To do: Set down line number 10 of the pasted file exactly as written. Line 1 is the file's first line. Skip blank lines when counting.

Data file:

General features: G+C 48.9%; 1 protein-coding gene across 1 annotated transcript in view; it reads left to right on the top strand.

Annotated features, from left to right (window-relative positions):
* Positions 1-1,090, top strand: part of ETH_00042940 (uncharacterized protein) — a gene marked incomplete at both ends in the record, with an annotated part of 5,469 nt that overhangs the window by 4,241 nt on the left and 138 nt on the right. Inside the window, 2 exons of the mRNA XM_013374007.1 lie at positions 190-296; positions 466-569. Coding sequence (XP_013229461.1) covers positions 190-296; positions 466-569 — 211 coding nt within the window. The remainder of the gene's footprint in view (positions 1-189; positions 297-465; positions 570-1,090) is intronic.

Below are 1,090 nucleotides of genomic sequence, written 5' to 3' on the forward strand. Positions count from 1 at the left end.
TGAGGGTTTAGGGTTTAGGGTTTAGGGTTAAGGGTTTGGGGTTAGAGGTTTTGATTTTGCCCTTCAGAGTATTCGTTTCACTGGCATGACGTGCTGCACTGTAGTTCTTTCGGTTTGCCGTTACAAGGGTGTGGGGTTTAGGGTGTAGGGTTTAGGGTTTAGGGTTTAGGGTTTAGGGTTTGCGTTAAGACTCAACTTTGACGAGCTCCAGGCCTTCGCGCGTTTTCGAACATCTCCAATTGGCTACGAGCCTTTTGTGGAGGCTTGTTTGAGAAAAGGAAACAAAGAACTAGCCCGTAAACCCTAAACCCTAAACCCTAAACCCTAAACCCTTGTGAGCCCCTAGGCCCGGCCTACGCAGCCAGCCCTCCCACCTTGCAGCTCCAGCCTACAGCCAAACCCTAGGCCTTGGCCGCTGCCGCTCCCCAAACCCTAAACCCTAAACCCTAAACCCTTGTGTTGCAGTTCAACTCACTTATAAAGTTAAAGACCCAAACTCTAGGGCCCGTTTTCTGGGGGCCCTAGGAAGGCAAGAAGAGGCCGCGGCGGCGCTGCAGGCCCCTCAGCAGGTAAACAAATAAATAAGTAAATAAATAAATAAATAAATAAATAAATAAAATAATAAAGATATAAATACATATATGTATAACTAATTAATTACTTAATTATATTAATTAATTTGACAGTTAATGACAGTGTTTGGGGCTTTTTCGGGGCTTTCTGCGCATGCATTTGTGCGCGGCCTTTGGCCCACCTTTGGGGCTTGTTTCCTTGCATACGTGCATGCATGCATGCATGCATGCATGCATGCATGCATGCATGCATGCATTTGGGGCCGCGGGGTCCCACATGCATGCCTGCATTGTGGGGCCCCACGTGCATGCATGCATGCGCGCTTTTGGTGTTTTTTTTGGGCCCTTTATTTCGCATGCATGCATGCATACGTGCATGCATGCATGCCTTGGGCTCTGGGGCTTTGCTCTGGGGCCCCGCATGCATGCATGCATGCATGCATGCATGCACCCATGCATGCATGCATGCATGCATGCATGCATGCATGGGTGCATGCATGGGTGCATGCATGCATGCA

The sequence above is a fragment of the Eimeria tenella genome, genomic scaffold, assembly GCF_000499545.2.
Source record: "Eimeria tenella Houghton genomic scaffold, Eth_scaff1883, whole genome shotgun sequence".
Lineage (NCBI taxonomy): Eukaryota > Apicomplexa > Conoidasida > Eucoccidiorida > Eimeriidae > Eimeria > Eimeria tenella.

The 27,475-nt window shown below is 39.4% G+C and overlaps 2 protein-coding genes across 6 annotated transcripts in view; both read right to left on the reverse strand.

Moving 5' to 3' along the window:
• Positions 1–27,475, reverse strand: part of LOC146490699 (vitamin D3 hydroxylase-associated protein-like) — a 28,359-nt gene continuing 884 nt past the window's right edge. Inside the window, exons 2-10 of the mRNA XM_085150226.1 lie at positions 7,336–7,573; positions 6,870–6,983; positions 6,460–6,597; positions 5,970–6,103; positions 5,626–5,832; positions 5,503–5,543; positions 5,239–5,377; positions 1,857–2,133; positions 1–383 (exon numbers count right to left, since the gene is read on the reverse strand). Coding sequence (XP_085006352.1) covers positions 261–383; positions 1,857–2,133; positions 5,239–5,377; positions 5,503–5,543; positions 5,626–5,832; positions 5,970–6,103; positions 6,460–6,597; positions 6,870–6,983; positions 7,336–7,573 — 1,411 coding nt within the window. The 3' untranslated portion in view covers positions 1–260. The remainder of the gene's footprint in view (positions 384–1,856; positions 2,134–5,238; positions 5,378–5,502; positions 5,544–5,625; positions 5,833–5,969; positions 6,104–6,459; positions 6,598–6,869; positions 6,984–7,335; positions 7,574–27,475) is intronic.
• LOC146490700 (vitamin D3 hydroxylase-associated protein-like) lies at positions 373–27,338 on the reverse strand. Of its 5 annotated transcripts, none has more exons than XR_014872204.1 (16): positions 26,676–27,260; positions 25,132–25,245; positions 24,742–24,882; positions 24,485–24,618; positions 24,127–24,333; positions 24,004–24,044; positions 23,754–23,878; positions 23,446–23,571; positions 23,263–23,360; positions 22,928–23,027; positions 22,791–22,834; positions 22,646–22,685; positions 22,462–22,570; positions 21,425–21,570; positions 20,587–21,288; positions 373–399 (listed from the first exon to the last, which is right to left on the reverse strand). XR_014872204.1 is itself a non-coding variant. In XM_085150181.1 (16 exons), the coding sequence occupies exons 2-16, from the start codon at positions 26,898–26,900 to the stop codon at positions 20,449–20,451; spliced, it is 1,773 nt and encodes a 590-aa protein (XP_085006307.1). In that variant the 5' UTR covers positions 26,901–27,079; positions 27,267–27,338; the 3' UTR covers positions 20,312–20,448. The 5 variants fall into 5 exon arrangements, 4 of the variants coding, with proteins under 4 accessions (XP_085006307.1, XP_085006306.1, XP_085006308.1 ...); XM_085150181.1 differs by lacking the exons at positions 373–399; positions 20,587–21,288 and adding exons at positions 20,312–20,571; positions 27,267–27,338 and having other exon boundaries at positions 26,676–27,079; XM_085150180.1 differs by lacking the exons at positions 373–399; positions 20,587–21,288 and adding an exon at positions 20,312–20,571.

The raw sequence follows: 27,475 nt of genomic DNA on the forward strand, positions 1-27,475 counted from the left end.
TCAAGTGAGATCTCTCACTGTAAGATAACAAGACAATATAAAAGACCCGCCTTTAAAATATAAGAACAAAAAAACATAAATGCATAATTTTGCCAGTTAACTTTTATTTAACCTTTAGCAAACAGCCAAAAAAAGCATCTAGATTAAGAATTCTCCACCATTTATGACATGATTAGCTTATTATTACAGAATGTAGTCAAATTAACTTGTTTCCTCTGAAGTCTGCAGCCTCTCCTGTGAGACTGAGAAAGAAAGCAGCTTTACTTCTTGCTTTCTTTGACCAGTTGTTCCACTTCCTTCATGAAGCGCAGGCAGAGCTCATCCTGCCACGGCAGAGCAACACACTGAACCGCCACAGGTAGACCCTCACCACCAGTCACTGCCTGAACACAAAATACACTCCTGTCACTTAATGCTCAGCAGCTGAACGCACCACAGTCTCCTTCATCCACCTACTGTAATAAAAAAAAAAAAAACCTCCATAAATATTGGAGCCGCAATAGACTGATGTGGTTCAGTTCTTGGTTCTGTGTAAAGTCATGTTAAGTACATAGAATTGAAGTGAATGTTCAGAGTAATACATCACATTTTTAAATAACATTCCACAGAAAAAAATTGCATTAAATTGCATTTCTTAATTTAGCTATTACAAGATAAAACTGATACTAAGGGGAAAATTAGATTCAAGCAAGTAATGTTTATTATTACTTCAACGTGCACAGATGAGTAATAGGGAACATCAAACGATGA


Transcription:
Moving 5' to 3' along the window: